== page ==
Multiple-system atrophy (MSA) is a progressive neurological condition in which specific areas of the brain undergo neural degeneration. The three brain areas primarily affected by MSA include the brain stem, basal ganglia, and cerebellum, all of which are portions of the brain that regulate bodily functions and motor control.
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Previously referred to as Shy-Drager syndrome, MSA presents with many symptoms that are similar to those seen in Parkinson’s disease such as poor balance and movement control, as well as loss of automatic functions such as blood pressure, bladder, and bowel control.
Although MSA often presents similarly to Parkinson’s disease, it does not respond to any of the treatments for Parkinson’s disease. MSA also tends to progress more quickly than Parkinson’s disease, with patients not usually surviving for more than 7 or 8 years after diagnosis.
It is not yet clear what causes nerve cells to become damaged in MSA. Nerve cells in the affected brain areas deteriorate and shrink (atrophy).
Microscopy studies have shown that structures referred to as glial inclusion bodies are seen in cells affected by this atrophy and that these bodies overexpress a protein called alpha-synuclein. Mutation of the synuclein gene, SNCA, which codes for alpha-synuclein, is a potential risk factor for MSA. It is not yet clear whether or not environmental factors play a role.
Recent estimates suggest that the prevalence of MSA is about 5 people per 100,000, which translates to almost 3,000 individuals living with the condition in the United Kingdom at any time. Parkinson’s disease is much more common, affecting around 200 per 100,000 people in the UK.
MSA usually starts to present with symptoms between the ages of 50 and 60 years and then advances rapidly over the course of the subsequent 5 to 10 years.
The first symptoms of MSA are often difficult to distinguish from those of Parkinson’s disease and include:
- Slowed movement, rigidity, and tremor
- Impaired speech and quivering voice
- Clumsiness and lack of coordination
- Problems controlling the bladder, with urgency to urinate or difficulty emptying the bladder
- Orthostatic hypotension, where blood pressure drops when standing up from a sitting or lying position
What is Multiple System Atrophy (MSA)?
Types of MSA
MSA is divided into two types, depending on what the most prominent symptoms are.
The main features of the Parkinson type of MSA include those that resemble the symptoms seen in Parkinson’s disease such as slowed movement, stiffness, tremor, poor coordination, problems with balance, and autonomic nervous system dysfunction.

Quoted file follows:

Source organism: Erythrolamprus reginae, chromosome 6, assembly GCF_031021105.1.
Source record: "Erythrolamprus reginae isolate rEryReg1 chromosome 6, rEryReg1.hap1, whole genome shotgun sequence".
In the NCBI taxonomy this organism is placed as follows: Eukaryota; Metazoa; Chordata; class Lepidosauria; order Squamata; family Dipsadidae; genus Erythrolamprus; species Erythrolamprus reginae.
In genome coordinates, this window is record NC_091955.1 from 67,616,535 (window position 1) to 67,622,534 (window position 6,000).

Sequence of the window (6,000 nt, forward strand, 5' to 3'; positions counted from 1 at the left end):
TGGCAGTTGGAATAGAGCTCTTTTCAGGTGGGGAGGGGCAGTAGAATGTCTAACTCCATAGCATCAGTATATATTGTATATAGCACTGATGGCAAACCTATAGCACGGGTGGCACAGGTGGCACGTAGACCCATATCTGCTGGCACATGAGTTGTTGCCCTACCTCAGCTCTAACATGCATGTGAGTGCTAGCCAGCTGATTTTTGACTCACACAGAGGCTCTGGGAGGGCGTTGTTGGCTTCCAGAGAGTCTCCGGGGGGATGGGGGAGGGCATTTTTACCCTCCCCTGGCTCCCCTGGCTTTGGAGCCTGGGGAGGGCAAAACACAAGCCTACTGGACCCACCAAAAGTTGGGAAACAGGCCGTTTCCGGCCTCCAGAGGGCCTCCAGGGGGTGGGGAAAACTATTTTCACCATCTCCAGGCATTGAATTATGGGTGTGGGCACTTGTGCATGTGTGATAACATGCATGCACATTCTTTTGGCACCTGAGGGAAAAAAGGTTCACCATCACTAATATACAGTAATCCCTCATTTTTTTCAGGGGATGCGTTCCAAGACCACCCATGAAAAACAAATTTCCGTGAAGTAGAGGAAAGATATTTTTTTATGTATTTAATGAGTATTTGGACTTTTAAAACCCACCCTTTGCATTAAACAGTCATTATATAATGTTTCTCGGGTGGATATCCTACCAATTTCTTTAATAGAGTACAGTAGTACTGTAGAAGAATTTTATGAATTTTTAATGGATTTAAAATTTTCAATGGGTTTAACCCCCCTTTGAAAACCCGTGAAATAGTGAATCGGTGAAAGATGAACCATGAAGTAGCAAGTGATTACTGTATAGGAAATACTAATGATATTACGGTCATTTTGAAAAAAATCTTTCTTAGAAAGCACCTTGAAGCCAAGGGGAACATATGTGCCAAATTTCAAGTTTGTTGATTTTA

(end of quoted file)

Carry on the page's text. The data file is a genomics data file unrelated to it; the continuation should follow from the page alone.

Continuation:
The cerebellar type of MSA indicates that the cerebellum is involved, which is a brain structure that is involved in coordination. The primary symptoms of this type include ataxia, abnormal speech or quivering voice, difficulty swallowing, and abnormal eye movements.
Additional general symptoms of MSA include:
- Contractures in the hands or limbs
- Involuntary gasping or sighing
- Antecollis, where the neck bends and the head droops
- Constipation, incontinence
- Reduced perspiration and reduced production of saliva and tears
- Impaired temperature regulation causing cold feet and abnormal sweating
- Agitated sleep and abnormal breathing pattern during sleep
- Impotence, lack of libido
- Irregular heart rhythm
- Depression, anxiety
The diagnosis of MSA can be challenging due to symptoms of the condition being shared with other disorders. After checking a patient’s medical history and performing a neurological examination, a doctor may order tests to assess autonomic function such as control of heart rate, blood pressure, and bladder function.
Treating clinicians may also arrange a magnetic resonance imaging (MRI) scan to check for brain lesions that may be triggering MSA symptoms. Patients with MSA do not experience continued improvement when taking a drug for Parkinson’s disease called levodopa, which is a finding that can support an MSA diagnosis.
Although there are currently no drugs that can cure MSA, several different medications are available that can alleviate symptoms and help to manage the condition.
Fludrocortisone or midodrine, which are often used to correct orthostatic hypotension, can increase the risk of fainting and injury. A drug called dihydroxyphenylserine can help to replace the loss of neurotransmitters in the autonomic nervous system. A high-fiber diet and laxatives may be recommended to help constipated patients, whereas anticholinergic treatment can help improve poor bladder control.
Other treatments and approaches that may be used to manage the symptoms of MSA include:
- Melatonin, clonazepam, or antidepressants to help with sleep problems
- Speech therapy to address speech problems and swallowing difficulties
- Physiotherapy to sustain mobility, reduce contractures, and decrease abnormal posture and spasms
- Walking aids or wheelchairs to aid mobility
- Occupational therapy to develop safe ways of carrying out day-to-day activities such as washing, dressing, and cooking.